Descriptions glowing with color, thrilling stories of adventures on mountains, glaciers, and the sea, and sympathetic accounts of the life of the Indians make this account of the wonders of our Northern possessions one of the most interesting of recent travel books, while as the crowning volume of Muir's works it will take and hold a permanent place in American literature.
eneath them in wide amphitheatres opening down through the forest-filled valleys. These valleys mark the courses of the Olympic glaciers at the period of their greatest extension, when they poured their tribute into that portion of the great northern ice-sheet that overswept Vancouver Island and filled the strait between it and the mainland.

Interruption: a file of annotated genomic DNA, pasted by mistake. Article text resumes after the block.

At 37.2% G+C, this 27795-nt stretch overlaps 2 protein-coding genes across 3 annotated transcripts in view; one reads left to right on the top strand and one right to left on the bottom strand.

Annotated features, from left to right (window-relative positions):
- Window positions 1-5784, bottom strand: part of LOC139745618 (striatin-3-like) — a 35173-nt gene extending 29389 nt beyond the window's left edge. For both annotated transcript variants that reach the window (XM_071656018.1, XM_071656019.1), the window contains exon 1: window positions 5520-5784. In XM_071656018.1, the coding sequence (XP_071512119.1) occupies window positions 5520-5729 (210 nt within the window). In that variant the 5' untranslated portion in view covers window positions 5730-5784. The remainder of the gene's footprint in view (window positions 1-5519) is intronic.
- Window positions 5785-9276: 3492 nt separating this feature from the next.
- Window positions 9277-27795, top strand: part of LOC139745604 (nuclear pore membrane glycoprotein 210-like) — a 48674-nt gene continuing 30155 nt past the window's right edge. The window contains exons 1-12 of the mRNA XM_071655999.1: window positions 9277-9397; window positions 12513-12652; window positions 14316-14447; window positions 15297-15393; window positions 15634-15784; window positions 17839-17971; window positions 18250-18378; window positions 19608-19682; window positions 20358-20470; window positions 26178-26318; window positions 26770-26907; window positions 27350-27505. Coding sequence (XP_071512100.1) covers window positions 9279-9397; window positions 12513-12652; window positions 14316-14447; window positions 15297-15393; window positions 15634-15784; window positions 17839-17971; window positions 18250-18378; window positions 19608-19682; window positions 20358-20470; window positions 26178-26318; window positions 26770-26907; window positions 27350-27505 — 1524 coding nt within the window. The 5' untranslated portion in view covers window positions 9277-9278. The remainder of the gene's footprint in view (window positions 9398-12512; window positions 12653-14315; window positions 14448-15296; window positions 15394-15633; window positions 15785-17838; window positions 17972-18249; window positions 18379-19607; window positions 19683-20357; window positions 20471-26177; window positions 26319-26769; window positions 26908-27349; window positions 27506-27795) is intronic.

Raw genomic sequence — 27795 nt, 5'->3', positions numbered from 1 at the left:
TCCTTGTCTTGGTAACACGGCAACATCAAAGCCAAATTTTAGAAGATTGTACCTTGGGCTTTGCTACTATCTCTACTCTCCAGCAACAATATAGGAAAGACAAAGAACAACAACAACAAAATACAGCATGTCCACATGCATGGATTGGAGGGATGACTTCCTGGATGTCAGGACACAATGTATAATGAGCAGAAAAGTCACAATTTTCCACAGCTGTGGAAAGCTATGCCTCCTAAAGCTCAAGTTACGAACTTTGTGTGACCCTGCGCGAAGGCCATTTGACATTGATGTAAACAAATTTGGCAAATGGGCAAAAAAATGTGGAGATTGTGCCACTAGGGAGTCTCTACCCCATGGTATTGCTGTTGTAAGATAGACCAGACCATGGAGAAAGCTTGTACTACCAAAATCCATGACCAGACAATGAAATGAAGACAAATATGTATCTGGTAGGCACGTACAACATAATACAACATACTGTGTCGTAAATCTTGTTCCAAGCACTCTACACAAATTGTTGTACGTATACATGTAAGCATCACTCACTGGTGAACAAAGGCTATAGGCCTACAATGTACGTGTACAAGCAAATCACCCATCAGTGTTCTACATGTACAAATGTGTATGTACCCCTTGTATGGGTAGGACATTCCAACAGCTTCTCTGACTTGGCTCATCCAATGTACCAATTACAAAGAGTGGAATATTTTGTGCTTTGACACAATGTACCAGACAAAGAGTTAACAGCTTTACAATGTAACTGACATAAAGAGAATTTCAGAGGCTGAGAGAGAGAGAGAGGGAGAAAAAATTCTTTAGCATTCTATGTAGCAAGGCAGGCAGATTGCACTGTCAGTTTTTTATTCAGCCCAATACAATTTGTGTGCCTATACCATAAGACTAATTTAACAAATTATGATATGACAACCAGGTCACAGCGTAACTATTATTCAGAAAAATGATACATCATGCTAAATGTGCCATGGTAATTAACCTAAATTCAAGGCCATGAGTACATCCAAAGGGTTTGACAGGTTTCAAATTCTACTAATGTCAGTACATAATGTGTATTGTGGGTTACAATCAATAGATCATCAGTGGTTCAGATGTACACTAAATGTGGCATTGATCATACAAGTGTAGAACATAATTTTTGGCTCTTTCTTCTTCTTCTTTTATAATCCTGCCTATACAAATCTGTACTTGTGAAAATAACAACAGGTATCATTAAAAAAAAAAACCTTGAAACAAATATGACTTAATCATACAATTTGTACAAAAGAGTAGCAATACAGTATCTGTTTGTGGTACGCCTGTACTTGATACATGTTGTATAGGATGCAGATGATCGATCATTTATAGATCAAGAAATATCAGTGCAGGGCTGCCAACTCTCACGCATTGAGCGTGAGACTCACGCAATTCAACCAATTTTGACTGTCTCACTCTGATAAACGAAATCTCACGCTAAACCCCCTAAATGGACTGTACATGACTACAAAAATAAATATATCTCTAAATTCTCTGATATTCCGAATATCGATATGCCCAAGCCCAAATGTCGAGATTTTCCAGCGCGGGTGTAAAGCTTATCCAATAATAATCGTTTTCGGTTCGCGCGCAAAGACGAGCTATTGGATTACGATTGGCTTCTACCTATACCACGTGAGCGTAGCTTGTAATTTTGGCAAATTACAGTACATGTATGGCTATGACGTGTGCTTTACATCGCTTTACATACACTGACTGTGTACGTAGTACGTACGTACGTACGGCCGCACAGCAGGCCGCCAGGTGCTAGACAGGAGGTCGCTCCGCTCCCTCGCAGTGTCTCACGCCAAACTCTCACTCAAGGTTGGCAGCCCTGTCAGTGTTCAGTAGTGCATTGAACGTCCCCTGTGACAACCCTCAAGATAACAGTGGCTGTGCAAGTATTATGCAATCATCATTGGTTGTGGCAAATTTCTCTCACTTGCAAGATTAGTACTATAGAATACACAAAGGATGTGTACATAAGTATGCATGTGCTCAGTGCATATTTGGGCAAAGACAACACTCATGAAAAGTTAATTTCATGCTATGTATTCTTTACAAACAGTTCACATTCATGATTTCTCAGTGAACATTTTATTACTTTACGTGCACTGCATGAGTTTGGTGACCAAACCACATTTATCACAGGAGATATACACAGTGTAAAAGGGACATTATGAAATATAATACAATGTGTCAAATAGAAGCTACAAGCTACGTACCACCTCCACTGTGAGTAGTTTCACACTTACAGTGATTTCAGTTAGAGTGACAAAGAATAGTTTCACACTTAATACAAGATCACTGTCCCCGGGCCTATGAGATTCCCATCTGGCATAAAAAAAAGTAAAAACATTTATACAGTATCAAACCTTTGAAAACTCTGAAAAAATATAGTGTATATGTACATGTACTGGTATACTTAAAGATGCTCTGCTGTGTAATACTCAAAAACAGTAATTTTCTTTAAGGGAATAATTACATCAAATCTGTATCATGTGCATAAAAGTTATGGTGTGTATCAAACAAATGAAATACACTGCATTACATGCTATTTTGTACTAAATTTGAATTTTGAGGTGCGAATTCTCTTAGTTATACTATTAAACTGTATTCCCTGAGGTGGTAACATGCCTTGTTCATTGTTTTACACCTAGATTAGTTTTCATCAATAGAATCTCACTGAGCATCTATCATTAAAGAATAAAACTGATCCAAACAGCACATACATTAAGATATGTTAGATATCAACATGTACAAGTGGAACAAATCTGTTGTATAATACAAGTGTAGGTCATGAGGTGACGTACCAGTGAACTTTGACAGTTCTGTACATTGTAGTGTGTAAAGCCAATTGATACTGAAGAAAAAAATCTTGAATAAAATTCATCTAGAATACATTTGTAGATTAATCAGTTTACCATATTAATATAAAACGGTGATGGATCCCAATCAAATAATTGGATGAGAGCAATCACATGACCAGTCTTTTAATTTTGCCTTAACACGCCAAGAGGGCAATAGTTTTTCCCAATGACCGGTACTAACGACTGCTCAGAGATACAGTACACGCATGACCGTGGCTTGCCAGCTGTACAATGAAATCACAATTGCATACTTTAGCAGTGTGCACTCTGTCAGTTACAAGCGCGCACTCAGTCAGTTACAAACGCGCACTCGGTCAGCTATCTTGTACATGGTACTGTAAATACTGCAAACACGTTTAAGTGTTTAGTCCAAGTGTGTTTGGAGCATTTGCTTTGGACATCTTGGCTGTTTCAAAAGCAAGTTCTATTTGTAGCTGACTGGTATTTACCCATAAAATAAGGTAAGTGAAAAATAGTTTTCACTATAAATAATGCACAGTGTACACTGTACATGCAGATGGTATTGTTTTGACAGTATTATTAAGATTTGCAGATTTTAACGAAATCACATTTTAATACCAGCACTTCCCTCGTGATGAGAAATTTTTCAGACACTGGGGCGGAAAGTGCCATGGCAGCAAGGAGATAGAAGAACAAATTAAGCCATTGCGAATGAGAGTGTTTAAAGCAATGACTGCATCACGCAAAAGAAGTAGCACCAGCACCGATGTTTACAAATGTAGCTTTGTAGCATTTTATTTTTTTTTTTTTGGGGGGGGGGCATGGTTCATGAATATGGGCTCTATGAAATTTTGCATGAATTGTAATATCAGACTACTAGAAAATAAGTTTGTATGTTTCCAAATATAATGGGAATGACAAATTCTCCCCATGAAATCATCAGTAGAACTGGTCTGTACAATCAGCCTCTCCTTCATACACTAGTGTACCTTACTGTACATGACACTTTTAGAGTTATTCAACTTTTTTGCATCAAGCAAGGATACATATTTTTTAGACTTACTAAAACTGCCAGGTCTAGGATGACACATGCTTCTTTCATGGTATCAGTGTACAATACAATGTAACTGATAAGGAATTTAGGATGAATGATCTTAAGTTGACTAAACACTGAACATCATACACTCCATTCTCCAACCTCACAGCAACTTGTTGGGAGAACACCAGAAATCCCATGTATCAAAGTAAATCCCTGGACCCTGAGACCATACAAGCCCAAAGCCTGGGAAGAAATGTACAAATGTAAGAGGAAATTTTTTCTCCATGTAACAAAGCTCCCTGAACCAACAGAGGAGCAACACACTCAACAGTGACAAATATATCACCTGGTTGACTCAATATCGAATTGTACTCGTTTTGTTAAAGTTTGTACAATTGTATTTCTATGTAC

On the way up to Olympia, then a hopeful little town situated at the end of one of the longest fingers of the Sound, one is often reminded of Lake Tahoe, the scenery of the widest expanses is so lake-like in the clearness and stillness of the water and the luxuriance of the surrounding forests. Doubling cape after cape, passing uncounted islands, new combinations break on the view in endless variety, sufficient to satisfy the lover of wild beauty through a whole life. When the clouds come down, blotting out everything, one feels as if at sea; again lifting a little, some islet may be seen standing alone with the tops of its trees dipping out of sight in gray misty